- A recent National Geographic story is an in-depth look at focused ultrasound for drug delivery, blood-brain barrier opening, and more.
- National Geographic has a circulation of 2.2 million and more than 27 million followers on Twitter.
A recent National Geographic lead story, “New Method Delivers Life-Saving Drugs to the Brain – Using Sound Waves,” provides an in-depth look at focused ultrasound for drug delivery, blood-brain barrier (BBB) opening, and more.
The article includes interviews and/or research from Foundation Chairman Neal F. Kassell, MD; Nir Lipsman, MD, PhD, Sunnybrook Research Institute and the University of Toronto; Graeme Woodworth, MD, University of Maryland; Elisa Konofagou, PhD, Columbia University; Jose Obeso, MD, PhD, HM CINAC in Madrid; and others.
An editor’s foreword was included with the US version of the article, and it appears below.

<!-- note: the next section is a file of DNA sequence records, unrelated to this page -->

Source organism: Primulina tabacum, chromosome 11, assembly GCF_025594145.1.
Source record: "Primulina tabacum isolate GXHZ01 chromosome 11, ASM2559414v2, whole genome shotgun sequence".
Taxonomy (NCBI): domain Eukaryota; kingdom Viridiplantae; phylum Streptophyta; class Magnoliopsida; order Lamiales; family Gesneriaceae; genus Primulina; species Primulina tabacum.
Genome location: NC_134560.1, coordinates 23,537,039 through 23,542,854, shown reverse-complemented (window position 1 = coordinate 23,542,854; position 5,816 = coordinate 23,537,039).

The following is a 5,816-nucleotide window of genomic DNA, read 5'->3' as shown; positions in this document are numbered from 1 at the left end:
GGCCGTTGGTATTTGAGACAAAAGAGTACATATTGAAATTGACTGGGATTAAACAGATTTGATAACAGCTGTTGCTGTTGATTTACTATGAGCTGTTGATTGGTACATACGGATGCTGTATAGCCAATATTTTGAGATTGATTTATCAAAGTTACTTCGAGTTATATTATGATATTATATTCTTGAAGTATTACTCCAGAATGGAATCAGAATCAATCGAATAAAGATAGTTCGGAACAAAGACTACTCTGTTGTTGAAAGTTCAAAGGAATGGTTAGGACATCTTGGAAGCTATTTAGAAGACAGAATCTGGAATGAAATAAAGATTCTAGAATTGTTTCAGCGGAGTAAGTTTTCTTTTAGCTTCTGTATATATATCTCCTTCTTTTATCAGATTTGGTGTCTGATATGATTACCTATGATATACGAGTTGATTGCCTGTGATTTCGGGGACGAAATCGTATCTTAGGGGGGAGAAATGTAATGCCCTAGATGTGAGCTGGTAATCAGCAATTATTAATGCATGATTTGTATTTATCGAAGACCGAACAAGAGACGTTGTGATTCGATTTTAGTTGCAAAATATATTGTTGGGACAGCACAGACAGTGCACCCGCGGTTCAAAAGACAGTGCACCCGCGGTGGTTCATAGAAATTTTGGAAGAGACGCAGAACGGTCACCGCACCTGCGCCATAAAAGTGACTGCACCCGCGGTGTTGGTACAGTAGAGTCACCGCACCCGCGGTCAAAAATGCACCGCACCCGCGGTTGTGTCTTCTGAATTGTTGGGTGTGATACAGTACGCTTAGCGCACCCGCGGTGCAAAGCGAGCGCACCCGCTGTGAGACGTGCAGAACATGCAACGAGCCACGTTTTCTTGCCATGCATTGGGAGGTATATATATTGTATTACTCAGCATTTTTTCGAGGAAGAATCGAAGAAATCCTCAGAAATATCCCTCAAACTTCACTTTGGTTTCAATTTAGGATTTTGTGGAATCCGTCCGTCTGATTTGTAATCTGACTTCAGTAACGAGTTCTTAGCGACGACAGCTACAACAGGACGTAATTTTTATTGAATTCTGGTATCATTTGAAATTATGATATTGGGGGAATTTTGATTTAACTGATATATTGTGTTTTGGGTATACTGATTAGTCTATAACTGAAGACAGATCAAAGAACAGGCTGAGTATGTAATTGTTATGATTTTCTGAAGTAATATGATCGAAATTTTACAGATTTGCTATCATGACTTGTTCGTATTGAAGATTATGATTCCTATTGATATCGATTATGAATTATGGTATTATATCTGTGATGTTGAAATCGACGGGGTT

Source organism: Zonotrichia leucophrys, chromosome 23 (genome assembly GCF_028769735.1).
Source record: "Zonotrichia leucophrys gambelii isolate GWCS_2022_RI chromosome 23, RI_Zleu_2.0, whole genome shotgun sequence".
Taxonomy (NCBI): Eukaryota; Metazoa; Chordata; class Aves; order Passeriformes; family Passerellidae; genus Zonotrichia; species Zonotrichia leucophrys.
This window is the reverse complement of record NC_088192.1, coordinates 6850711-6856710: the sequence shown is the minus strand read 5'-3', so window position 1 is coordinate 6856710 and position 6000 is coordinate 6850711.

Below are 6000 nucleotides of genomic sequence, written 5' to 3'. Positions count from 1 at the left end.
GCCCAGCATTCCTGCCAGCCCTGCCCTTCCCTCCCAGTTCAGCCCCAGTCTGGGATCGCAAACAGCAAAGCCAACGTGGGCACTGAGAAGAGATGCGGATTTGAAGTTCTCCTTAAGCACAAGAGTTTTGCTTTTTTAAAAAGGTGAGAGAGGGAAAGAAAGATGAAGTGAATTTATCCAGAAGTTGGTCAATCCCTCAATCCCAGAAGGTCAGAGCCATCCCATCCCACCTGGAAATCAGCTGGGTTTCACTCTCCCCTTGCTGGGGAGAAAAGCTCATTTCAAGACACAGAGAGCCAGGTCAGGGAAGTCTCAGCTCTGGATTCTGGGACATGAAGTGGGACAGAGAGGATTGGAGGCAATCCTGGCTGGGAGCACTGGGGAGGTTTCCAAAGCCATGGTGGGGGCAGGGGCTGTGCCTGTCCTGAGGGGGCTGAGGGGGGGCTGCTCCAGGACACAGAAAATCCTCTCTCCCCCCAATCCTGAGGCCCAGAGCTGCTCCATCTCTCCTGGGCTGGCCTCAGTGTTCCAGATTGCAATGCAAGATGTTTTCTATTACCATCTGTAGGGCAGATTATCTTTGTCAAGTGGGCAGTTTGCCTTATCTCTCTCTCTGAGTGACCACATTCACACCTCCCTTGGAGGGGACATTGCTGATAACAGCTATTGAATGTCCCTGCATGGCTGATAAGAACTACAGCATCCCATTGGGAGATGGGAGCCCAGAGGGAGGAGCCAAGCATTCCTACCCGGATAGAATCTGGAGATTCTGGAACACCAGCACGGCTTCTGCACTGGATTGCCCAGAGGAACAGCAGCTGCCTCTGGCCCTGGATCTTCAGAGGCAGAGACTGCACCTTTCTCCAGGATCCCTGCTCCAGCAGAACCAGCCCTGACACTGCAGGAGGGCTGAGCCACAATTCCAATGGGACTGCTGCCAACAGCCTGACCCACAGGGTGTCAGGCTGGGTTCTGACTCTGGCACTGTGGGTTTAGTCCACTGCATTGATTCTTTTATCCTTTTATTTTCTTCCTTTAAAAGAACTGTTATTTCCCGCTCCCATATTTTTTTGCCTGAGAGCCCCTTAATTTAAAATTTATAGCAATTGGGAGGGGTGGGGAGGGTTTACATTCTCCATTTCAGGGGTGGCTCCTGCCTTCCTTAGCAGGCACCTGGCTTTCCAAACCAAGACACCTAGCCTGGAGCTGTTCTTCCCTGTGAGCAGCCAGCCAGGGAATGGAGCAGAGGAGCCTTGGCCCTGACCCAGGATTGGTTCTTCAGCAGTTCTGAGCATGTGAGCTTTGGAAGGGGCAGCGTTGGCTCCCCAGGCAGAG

Editor’s foreword: “Can Ultrasounds Deliver Drugs to our Brains?”
By Victoria Jaggard
The human body is very good at protecting the brain. A nice thick skull guards this most vital of organs from bumps and bruises, and a network of interlocking cells surrounding it keeps out unwanted chemical intruders lurking in the blood. But sometimes the brain is a little too protected for its own good. For most of medical history, the blood-brain barrier has prevented doctors from safely treating brain conditions such as cancer or Alzheimer’s disease with targeted life-saving drugs.
Now, though, scientists seem to be on the verge of a literal breakthrough. A technique called focused ultrasound can safely open up a gate in the blood-brain barrier, and early clinical trials are showing glimmers of promise for delivering drugs to treat brain cancers. Lab results are also showing encouraging signs for using focused ultrasound to treat neurodegenerative conditions such as Alzheimer’s and Parkinson’s.
It’s still early days for the technology, and there are challenges in making it widely accessible. But experts and patients are already excited by its potential. “We can do it monthly, we can do it with a high degree of control and safety, and the patients tolerate it very well,” neurosurgeon Graeme Woodworth tells Nat Geo.